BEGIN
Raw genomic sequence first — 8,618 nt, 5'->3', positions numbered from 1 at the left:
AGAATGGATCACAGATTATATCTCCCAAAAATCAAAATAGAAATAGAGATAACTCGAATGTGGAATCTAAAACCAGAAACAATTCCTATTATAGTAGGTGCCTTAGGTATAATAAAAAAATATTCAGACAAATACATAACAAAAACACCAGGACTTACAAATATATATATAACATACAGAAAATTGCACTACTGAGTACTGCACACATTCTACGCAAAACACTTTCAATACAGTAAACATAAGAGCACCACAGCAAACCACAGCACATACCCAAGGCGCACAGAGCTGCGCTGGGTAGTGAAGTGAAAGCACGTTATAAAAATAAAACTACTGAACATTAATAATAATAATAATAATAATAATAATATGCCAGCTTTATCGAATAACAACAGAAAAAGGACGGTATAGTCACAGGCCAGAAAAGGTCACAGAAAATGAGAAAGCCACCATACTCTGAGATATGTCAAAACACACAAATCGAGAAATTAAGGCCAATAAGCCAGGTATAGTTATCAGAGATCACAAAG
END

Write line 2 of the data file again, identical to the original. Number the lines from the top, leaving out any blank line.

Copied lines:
AGAATGGATCACAGATTATATCTCCCAAAAATCAAAATAGAAATAGAGATAACTCGAATGTGGAATCTAAAACCAGAAACAATTCCTATTATAGTAGGTGCCTTAGGTATAATAAAAAAATATTCAGACAAATACATAACAAAAACACCAGGACTTACAAATATATATATAACATACAGAAAATTGCACTACTGAGTACTGCACACATTCTACGCAAAACACTTTCAATACAGTAAACATAAGAGCACCACAGCAAACCACAGCACATACCCAAGGCGCACAGAGCTGCGCTGGGTAGTGAAGTGAAAGCACGTTATAAAAATAAAACTACTGAACATTAATAATAATAATAATAATAATAATAATATGCCAGCTTTATCGAATAACAACAGAAAAAGGACGGTATAGTCACAGGCCAGAAAAGGTCACAGAAAATGAGAAAGCCACCATACTCTGAGATATGTCAAAACACACAAATCGAGAAATTAAGGCCAATAAGCCAGGTATAGTTATCAGAGATCACAAAG